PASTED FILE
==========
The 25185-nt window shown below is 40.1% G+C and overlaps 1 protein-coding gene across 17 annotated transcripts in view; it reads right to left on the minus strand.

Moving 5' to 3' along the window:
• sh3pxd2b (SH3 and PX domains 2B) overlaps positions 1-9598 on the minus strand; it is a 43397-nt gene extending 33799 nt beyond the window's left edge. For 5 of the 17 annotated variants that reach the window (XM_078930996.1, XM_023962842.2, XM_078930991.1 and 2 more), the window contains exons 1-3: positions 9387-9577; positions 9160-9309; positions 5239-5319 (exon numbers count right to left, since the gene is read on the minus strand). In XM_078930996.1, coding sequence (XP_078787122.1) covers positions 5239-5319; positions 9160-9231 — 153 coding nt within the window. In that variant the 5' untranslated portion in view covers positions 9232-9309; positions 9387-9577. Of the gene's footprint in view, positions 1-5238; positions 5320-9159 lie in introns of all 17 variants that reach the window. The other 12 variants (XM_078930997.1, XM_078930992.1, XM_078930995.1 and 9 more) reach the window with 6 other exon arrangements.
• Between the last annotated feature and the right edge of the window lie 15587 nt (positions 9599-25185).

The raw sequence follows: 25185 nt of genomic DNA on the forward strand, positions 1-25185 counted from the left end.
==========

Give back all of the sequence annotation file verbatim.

The 25185-nt window shown below is 40.1% G+C and overlaps 1 protein-coding gene across 17 annotated transcripts in view; it reads right to left on the minus strand.

Moving 5' to 3' along the window:
• sh3pxd2b (SH3 and PX domains 2B) overlaps positions 1-9598 on the minus strand; it is a 43397-nt gene extending 33799 nt beyond the window's left edge. For 5 of the 17 annotated variants that reach the window (XM_078930996.1, XM_023962842.2, XM_078930991.1 and 2 more), the window contains exons 1-3: positions 9387-9577; positions 9160-9309; positions 5239-5319 (exon numbers count right to left, since the gene is read on the minus strand). In XM_078930996.1, coding sequence (XP_078787122.1) covers positions 5239-5319; positions 9160-9231 — 153 coding nt within the window. In that variant the 5' untranslated portion in view covers positions 9232-9309; positions 9387-9577. Of the gene's footprint in view, positions 1-5238; positions 5320-9159 lie in introns of all 17 variants that reach the window. The other 12 variants (XM_078930997.1, XM_078930992.1, XM_078930995.1 and 9 more) reach the window with 6 other exon arrangements.
• Between the last annotated feature and the right edge of the window lie 15587 nt (positions 9599-25185).

The raw sequence follows: 25185 nt of genomic DNA on the forward strand, positions 1-25185 counted from the left end.